I’ll admit in those long-gone years of my birding disdain I figured incorrectly that all birders were deranged. They must be wackos of the wackiest way to do what they did, so I thought. Having met them, most are smart, interesting and committed people – although one or two or a few are indeed out of their minds. Still, isn’t that true of most groups – a few maniacs interspersed with smart, interesting and committed people?

We go out birding on Sundays at 9 a.m. We’ve been to Francis J. Levy Park, Hempstead Lake State Park, Jamaica Bay Wildlife Refuge, Jones Beach West End, Mill Pond Park, Massapequa Preserve, Point Lookout Town Park and Lido Preserve, and indeed more are on the upcoming schedule. The Beautiful AP and I are even contemplating going to Costa Rica on a birding expedition.

I’ve seen all sorts of birds on these walks; colorful songbirds, wading birds and a variety of those awesome predators of the skies—hawks! One was sitting atop of a tree munching (this is indelicate) on another bird. An amazing sight! This was at Jones Beach West End.

I do not know the names of all the birds I’ve seen. Yes, there are birders who are experts and they identify the birds and easily describe their behaviors, calls, plumage changes and migratory patterns. I listen and try to learn, but I am a slow learner in this field.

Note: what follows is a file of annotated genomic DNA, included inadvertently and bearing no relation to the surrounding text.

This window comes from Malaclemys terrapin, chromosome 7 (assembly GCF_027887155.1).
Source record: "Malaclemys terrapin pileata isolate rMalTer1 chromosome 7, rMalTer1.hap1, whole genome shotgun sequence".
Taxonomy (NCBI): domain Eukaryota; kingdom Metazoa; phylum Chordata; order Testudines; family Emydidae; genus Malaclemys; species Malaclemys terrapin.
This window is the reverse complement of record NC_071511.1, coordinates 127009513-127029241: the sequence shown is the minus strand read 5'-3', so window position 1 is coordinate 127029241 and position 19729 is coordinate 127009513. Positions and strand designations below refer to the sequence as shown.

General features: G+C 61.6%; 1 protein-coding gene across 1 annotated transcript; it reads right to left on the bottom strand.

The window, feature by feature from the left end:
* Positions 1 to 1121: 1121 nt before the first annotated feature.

Sundays have become “date days” for the Beautiful AP and me. We go birding then go out for a romantic lunch. Yes, a decade or more ago, I would have called this a cheap date. But times have changed. Now with my wife at my side, I happily clad myself in garb laden with pockets and strap on a water bottle and binoculars over that, to tread through mud and bush to spy on winged creatures—and I am ever surprised by what I see.

Great Blue Heron by Rich Forthofer
Great Blue Heron by Rich Forthofer

I am Not Semi-Retired


I love my wife the Beautiful AP; I really do, but sometimes she can be a royal pain in those areas that Royals are not allowed to discuss.

“Since you are semi-retired I think you should take up birding,” she said.


“Birding; you know go out to the areas where people bring binoculars and watch birds,” she said.

“I know what birding is,” I said. “What’s that other thing?”


“Semi-retired? Why did you say I am semi-retired?”

“Because you are semi-retired,” she insisted. (My wife is an “insisterer.”)